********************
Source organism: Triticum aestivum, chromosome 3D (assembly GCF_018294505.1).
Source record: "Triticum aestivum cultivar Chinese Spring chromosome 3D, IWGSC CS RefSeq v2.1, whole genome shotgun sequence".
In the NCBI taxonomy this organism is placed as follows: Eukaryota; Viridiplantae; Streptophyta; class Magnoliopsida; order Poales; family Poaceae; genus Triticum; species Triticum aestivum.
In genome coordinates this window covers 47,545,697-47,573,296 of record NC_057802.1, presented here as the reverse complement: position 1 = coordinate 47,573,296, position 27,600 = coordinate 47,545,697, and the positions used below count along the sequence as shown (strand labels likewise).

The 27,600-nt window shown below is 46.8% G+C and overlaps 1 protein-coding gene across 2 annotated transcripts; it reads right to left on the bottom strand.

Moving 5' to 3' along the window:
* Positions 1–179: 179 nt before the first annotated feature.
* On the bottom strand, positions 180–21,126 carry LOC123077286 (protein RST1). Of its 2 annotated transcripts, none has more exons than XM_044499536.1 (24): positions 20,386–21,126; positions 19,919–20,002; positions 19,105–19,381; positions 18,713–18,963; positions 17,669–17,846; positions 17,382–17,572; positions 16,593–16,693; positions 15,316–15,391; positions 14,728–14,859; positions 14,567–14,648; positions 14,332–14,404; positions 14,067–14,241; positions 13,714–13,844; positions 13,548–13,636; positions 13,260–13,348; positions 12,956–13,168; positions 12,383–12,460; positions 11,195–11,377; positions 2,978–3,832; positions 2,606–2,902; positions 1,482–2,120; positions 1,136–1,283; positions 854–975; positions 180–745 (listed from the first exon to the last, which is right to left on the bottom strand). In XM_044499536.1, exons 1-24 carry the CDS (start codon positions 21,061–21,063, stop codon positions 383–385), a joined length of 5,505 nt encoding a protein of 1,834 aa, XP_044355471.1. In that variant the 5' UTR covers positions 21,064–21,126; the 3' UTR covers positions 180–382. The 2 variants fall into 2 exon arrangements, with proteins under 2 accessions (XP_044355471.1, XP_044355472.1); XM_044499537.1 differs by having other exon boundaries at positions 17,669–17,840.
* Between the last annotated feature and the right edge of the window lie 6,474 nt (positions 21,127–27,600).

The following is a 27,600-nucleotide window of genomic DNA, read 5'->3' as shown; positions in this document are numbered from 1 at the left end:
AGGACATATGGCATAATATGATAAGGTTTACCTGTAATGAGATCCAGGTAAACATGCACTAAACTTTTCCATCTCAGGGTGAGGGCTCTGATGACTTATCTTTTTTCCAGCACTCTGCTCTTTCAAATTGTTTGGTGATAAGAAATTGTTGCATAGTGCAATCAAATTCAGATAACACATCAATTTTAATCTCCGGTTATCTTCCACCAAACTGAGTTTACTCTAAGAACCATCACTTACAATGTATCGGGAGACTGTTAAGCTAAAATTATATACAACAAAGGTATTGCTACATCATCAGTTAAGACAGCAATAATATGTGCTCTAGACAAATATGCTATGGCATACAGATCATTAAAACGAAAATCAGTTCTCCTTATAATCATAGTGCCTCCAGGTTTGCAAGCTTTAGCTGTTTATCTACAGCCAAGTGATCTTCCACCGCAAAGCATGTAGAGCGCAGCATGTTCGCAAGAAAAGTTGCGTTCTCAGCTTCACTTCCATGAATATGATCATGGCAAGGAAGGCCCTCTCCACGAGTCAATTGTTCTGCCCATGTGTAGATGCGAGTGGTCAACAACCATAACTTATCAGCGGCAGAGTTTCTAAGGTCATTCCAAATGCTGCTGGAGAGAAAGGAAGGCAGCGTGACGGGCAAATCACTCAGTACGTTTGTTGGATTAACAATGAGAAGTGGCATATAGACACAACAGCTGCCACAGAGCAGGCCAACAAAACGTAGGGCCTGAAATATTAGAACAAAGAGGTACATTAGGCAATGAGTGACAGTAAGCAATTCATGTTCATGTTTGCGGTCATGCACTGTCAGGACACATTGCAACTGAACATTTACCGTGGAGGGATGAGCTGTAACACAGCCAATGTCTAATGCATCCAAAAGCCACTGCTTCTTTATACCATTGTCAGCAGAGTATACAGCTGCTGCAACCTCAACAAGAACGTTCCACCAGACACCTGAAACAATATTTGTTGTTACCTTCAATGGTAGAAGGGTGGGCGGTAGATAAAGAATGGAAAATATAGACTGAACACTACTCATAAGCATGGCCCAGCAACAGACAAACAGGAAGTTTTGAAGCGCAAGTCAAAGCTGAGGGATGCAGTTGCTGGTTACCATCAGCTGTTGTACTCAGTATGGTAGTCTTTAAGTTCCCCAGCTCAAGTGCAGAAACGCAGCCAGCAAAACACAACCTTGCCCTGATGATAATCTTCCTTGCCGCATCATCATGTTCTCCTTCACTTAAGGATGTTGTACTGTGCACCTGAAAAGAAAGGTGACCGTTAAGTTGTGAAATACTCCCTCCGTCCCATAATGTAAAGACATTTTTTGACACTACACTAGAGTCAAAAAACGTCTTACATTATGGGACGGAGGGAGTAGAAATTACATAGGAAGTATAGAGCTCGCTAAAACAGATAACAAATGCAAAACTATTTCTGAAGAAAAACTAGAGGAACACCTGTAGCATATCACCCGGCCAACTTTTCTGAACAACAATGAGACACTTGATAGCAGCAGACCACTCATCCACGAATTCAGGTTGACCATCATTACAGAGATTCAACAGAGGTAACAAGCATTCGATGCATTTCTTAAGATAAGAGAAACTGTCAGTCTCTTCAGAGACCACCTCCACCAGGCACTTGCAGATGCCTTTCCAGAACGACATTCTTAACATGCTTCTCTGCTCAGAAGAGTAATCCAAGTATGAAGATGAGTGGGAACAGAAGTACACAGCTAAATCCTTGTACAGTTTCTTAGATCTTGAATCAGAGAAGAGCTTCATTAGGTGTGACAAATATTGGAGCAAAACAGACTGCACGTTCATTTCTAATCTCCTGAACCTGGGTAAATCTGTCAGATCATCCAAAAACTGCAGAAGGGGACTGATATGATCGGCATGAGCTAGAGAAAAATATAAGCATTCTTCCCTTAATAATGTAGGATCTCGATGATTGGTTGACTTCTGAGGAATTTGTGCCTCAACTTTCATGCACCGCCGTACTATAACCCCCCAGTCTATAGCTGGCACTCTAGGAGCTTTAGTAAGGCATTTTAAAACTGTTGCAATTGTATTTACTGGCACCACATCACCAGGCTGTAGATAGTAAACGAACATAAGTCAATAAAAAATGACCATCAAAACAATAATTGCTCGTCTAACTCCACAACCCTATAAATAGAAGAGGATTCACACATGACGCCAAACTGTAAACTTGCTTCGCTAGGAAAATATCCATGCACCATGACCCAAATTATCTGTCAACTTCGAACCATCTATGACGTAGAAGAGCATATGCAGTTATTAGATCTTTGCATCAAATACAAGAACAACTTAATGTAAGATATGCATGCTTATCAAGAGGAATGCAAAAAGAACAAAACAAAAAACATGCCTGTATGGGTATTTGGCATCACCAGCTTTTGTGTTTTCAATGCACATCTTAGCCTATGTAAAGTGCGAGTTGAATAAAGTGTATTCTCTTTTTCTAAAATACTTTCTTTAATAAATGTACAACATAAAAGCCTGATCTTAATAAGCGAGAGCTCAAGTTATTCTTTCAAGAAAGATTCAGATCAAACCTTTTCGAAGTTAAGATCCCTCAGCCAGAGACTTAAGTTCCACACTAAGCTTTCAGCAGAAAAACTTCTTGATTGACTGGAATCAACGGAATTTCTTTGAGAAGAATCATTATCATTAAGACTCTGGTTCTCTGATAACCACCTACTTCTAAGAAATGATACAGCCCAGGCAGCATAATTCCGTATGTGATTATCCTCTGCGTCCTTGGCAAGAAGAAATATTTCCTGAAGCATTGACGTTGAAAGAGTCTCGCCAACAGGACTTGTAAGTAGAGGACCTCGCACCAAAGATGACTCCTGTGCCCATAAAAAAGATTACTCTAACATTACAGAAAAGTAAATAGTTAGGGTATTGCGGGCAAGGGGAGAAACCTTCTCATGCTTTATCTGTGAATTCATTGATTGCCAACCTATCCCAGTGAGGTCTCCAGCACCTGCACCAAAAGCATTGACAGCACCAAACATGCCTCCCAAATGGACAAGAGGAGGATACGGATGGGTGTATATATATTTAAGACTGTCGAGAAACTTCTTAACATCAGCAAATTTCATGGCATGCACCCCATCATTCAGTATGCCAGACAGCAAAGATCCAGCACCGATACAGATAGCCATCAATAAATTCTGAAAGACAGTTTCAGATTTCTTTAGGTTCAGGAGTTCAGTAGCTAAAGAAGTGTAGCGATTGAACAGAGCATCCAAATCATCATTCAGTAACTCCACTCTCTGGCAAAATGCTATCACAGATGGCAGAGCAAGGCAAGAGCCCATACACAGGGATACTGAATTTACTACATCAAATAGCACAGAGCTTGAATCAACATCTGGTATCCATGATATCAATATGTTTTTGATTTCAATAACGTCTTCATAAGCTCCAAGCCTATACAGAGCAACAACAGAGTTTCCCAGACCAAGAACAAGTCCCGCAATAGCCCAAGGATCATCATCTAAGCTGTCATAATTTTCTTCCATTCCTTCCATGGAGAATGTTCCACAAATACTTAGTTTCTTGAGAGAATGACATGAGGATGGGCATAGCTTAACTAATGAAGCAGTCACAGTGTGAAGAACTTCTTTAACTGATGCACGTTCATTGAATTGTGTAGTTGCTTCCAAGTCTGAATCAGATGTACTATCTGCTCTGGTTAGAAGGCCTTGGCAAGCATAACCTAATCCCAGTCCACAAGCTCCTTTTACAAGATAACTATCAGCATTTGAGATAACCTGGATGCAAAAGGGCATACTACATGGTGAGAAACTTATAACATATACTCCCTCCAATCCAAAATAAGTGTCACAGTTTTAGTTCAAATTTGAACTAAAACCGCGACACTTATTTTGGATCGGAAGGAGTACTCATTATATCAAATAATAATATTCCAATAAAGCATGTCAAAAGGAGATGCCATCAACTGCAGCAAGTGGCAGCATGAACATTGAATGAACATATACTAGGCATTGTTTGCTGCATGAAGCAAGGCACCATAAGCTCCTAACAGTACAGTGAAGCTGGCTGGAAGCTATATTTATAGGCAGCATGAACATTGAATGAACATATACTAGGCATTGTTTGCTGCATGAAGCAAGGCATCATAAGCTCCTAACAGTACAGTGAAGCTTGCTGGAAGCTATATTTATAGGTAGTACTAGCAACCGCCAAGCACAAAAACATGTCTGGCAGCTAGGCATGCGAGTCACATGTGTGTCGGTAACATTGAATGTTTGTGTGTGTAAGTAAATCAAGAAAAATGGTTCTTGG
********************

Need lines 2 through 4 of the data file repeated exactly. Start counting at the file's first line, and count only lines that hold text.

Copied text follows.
Source record: "Triticum aestivum cultivar Chinese Spring chromosome 3D, IWGSC CS RefSeq v2.1, whole genome shotgun sequence".
In the NCBI taxonomy this organism is placed as follows: Eukaryota; Viridiplantae; Streptophyta; class Magnoliopsida; order Poales; family Poaceae; genus Triticum; species Triticum aestivum.
In genome coordinates this window covers 47,545,697-47,573,296 of record NC_057802.1, presented here as the reverse complement: position 1 = coordinate 47,573,296, position 27,600 = coordinate 47,545,697, and the positions used below count along the sequence as shown (strand labels likewise).